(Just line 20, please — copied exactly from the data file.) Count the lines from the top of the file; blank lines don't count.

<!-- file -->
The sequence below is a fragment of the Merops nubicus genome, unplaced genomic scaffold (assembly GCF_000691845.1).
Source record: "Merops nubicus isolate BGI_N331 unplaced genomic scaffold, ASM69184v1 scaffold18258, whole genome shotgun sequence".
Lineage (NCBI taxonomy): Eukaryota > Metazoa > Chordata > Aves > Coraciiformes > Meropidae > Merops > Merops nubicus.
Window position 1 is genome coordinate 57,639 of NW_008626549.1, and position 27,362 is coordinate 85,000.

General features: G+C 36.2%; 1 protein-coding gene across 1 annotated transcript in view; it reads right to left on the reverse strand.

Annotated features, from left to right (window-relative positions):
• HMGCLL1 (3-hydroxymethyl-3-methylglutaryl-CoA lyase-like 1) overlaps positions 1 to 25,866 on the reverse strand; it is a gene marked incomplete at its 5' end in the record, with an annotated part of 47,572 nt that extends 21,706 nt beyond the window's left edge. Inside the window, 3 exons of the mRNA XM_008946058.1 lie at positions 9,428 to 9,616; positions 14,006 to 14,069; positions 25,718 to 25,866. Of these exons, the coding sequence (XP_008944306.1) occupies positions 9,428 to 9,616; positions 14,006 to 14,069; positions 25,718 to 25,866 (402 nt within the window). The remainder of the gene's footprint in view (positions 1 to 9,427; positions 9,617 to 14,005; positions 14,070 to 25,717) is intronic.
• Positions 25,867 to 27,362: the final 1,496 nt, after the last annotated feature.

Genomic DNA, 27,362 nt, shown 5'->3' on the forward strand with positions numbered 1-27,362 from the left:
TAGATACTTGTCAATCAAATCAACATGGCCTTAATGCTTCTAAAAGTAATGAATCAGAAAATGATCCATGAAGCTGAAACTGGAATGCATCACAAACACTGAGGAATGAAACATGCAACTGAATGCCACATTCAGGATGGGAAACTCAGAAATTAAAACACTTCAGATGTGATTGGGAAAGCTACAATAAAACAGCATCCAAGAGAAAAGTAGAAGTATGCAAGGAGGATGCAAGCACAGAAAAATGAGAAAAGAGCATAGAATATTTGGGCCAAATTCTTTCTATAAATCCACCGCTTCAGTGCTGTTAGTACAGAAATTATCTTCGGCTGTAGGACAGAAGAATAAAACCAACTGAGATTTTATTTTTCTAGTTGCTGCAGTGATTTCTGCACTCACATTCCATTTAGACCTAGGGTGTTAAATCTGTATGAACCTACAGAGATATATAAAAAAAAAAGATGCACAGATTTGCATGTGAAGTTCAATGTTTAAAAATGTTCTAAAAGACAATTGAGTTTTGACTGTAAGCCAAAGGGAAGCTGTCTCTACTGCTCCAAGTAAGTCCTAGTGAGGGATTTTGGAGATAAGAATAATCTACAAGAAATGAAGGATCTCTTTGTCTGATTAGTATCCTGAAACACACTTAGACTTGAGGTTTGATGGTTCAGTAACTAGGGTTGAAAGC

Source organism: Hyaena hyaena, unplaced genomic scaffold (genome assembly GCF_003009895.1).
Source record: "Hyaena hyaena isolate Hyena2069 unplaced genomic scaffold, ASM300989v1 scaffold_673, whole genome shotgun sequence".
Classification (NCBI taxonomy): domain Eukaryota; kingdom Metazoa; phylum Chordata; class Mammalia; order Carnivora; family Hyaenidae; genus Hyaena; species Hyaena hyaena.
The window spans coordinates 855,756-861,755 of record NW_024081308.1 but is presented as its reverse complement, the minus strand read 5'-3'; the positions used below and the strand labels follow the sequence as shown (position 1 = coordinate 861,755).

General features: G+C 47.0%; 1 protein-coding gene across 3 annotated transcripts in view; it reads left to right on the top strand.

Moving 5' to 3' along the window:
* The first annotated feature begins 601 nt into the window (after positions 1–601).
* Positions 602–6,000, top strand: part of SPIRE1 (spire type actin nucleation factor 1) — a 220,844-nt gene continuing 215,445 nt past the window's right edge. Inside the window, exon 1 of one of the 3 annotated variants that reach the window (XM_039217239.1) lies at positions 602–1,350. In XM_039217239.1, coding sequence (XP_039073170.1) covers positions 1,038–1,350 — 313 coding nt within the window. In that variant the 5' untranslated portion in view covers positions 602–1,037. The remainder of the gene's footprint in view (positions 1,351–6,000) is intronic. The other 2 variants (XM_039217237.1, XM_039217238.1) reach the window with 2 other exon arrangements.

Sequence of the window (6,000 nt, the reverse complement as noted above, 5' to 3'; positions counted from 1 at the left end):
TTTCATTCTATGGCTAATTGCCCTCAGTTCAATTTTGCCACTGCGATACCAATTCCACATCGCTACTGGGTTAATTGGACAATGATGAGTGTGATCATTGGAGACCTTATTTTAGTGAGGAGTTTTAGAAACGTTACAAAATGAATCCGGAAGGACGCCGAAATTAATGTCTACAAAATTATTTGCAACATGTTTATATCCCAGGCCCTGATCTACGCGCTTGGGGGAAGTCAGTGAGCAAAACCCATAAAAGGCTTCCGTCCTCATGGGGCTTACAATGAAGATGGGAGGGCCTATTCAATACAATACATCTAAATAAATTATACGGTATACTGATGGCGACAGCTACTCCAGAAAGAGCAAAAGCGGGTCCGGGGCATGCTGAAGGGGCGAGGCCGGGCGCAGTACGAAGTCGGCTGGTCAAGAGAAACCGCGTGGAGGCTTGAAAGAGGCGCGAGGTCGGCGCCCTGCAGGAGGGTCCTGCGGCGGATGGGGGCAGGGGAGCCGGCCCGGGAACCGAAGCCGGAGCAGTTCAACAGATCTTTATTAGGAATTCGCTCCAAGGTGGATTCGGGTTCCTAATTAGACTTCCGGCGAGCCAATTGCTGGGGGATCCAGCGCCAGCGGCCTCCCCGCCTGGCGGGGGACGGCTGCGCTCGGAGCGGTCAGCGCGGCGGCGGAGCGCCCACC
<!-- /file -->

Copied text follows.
TTTCATTCTATGGCTAATTGCCCTCAGTTCAATTTTGCCACTGCGATACCAATTCCACATCGCTACTGGGTTAATTGGACAATGATGAGTGTGATCATTGGAGACCTTATTTTAGTGAGGAGTTTTAGAAACGTTACAAAATGAATCCGGAAGGACGCCGAAATTAATGTCTACAAAATTATTTGCAACATGTTTATATCCCAGGCCCTGATCTACGCGCTTGGGGGAAGTCAGTGAGCAAAACCCATAAAAGGCTTCCGTCCTCATGGGGCTTACAATGAAGATGGGAGGGCCTATTCAATACAATACATCTAAATAAATTATACGGTATACTGATGGCGACAGCTACTCCAGAAAGAGCAAAAGCGGGTCCGGGGCATGCTGAAGGGGCGAGGCCGGGCGCAGTACGAAGTCGGCTGGTCAAGAGAAACCGCGTGGAGGCTTGAAAGAGGCGCGAGGTCGGCGCCCTGCAGGAGGGTCCTGCGGCGGATGGGGGCAGGGGAGCCGGCCCGGGAACCGAAGCCGGAGCAGTTCAACAGATCTTTATTAGGAATTCGCTCCAAGGTGGATTCGGGTTCCTAATTAGACTTCCGGCGAGCCAATTGCTGGGGGATCCAGCGCCAGCGGCCTCCCCGCCTGGCGGGGGACGGCTGCGCTCGGAGCGGTCAGCGCGGCGGCGGAGCGCCCACC